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Riley Lecturer Emphasizes Farmer-Focused Innovation

Harnessing scientific innovation can feed the planet effectively and efficiently, but farmers must be involved every step of the way, said the keynote speaker at the 2023 AAAS Charles Valentine Riley Memorial Lecture.

The annual lecture, co-sponsored by AAAS, the Riley Memorial Foundation and the World Food Prize Foundation, offers a platform to explore how agricultural innovations can address global environmental and societal challenges. The series, now in its 13th year, is named for the 19th century father of biological pest management and an early leader of AAAS’ biology section.

The Nov. 15 lecture and panel discussion, held in conjunction with AAAS’ 175th anniversary, looked back at how science and technology has impacted agriculture and ahead to how future innovations might tackle the twin challenges of food security and climate change.

Past approaches for boosting agricultural productivity – such as land expansion – “will not work going forward,” said Joe Cornelius, chief executive officer at the Bill & Melinda Gates Agricultural Innovations, a nonprofit also known Gates Ag One that aims to bring plant biology breakthroughs to small-scale farmers in sub-Saharan Africa and South Asia.

While the 20th century saw a “green revolution” spurred by agricultural research on high-yield crops, the last decade has seen lower productivity levels, he said.

“We’re not innovating fast enough. We’re not creating efficient systems. We’re not optimizing our agricultural systems in a way that will sustain a planet that is currently at 8 billion and on its way to 9,” said Cornelius.

Scientific advancement can pave a necessary path forward, he said.

Said Cornelius, “The greatest yield potential is the day you plant the seed. From that day forward, nature is doing everything in its power to take its piece of the pie. And nature doesn’t slow down, for us or for anyone else. And that’s why science and technology are so critically important.” 

The agricultural research landscape currently sees scientists tackling a host of challenges, from restoring soil health to modifying plants to allow them to produce nitrogen through symbiosis to using robotic sensing and machine learning to automate processes, Cornelius said.

Yet the discovery itself is just one step of the process, he argued. Differentiating between invention, innovation and impact, Cornelius called for a focus on ensuring that technology is fit for purpose and deployed appropriately.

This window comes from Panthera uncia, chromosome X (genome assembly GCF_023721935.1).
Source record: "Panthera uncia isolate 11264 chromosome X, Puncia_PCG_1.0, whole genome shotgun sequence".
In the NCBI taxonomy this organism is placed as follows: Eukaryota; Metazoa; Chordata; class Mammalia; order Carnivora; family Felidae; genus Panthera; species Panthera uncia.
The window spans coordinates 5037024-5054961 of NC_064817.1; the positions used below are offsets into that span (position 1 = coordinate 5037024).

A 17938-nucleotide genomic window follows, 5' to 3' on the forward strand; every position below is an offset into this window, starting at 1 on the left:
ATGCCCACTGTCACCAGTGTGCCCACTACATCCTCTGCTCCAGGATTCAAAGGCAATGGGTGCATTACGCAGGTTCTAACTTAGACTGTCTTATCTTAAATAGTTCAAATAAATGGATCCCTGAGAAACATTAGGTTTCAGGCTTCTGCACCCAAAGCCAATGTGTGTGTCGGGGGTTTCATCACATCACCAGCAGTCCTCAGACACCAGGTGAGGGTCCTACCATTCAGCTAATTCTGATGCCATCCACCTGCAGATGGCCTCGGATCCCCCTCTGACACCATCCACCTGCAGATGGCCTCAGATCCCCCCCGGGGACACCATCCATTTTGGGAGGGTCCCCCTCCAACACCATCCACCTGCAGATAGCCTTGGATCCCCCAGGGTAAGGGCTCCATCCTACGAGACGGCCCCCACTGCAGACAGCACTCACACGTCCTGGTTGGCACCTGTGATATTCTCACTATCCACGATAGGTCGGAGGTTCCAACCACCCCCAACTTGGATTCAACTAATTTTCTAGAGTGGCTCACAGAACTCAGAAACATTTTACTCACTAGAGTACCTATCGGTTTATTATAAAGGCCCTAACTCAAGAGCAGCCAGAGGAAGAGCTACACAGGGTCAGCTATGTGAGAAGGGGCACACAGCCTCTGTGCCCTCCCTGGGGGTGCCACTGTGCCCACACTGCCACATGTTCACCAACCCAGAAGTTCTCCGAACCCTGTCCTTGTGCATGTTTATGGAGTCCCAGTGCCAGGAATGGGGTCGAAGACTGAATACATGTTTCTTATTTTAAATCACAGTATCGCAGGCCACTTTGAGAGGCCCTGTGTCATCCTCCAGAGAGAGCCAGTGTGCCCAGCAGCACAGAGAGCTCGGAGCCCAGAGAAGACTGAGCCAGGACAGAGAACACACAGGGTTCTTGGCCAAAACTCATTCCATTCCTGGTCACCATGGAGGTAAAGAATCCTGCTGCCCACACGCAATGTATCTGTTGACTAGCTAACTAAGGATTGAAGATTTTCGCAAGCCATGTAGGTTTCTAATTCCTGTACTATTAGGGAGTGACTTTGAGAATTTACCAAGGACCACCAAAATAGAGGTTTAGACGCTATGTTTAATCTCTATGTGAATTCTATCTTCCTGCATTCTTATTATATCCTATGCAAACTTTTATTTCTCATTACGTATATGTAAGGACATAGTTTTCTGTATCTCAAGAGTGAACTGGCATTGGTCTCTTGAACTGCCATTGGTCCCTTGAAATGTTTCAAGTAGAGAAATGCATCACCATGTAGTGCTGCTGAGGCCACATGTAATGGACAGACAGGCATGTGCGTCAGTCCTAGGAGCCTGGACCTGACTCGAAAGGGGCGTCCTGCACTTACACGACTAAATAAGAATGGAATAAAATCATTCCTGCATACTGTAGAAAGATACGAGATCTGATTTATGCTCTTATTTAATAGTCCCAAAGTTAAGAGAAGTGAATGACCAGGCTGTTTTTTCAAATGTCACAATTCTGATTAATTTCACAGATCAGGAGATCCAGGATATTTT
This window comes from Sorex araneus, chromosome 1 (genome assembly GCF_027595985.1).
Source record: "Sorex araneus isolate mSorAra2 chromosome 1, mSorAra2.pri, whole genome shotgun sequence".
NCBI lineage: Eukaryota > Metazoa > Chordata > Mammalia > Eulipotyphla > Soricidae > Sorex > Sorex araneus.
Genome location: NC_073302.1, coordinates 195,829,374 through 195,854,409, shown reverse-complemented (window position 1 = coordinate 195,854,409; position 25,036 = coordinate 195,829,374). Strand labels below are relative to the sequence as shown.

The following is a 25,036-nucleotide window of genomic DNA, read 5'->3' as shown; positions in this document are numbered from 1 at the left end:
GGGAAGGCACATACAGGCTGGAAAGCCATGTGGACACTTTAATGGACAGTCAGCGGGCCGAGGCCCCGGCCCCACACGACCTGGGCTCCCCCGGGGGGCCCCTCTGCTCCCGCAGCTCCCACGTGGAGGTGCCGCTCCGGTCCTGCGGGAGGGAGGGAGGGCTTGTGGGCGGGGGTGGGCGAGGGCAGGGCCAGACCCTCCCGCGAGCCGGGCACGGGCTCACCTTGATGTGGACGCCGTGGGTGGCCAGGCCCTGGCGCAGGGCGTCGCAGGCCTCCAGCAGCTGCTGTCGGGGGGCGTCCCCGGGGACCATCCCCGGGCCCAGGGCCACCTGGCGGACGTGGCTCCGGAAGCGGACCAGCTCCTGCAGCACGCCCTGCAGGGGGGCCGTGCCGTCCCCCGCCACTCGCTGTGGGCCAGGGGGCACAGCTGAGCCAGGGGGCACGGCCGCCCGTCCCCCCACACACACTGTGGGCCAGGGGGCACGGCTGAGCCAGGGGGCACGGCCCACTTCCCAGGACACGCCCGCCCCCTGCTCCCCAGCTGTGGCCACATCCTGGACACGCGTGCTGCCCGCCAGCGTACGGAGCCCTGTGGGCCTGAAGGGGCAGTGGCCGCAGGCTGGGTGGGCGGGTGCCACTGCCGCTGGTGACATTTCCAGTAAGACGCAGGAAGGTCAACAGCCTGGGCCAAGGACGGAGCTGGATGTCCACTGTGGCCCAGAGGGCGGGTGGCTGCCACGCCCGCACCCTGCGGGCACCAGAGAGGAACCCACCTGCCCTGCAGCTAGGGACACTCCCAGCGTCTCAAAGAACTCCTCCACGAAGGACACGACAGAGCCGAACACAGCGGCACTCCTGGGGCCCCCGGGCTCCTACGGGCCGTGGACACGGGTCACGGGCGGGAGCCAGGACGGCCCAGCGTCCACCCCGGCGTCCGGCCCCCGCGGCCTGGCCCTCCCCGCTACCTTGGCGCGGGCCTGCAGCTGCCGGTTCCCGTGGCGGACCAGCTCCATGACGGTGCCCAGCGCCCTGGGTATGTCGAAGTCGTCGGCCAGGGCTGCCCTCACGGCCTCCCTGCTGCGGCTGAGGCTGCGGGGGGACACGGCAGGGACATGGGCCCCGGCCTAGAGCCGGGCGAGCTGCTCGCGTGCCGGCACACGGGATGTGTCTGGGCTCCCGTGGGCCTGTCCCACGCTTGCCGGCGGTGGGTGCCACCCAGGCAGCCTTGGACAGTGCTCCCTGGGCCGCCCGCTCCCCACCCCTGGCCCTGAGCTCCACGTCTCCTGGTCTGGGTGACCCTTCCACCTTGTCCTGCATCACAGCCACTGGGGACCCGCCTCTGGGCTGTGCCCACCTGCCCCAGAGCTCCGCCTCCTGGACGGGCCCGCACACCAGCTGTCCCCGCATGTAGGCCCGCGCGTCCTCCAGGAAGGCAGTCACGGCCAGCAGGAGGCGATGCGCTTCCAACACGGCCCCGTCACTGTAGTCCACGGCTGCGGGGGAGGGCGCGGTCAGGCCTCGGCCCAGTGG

“How are we going to ensure that this great technology actually finds a way to create impact for farmers everywhere, for farmers in Nigeria, Ethiopia, Illinois, Iowa?” Cornelius asked lecture attendees.

“It starts with the farmer,” he said.

Products must be scalable and should be designed from their inception with a focus on the farmer, he said. Cornelius also suggested building local capacity, working with local experts and investing in open innovation systems that allow for the testing of products in a manner that advances research outcomes and accelerates the path to commercialization.

“Science is global, but actual development has to be local,” said Cornelius.

Panelists also weighed in how to ensure technological advancements in service of food production are farmer-focused while also promoting sustainability and biodiversity.

Saharah Moon Chapotin, executive director at Foundation for Food & Agriculture Research, emphasized the importance of establishing partnerships. Bringing together multiple parties – including competitors – to invest in agricultural research together can ensure that one company is not bearing the entire burden of funding innovations that the entire sector needs.

Sudip Parikh, chief executive officer of AAAS and executive publisher of the Science family of journals, also emphasized that a multidisciplinary, cross-sector approach is necessary to solve lofty challenges.

“Scientists cannot do it alone,” Parikh said, but he noted that lecture itself – which brought together attendees from government, academia, industry and the nonprofit sector – is a fertile opportunity for cross-sector collaboration.

Daniel Robison, president of the C.V. Riley Memorial Foundation and dean of the College of Agriculture and Life Sciences at Iowa State University, called for a more holistic approach. While the scientific advancements that fueled the green revolution of the 20th century simplified systems to meet production needs, the 21st century demands re-imposing complexity on our landscapes to promote sustainability.

Said Robison, “We don't have to sacrifice productivity or profit.”

Associated image: Terver/Adobe Stock

Author

Andrea Korte

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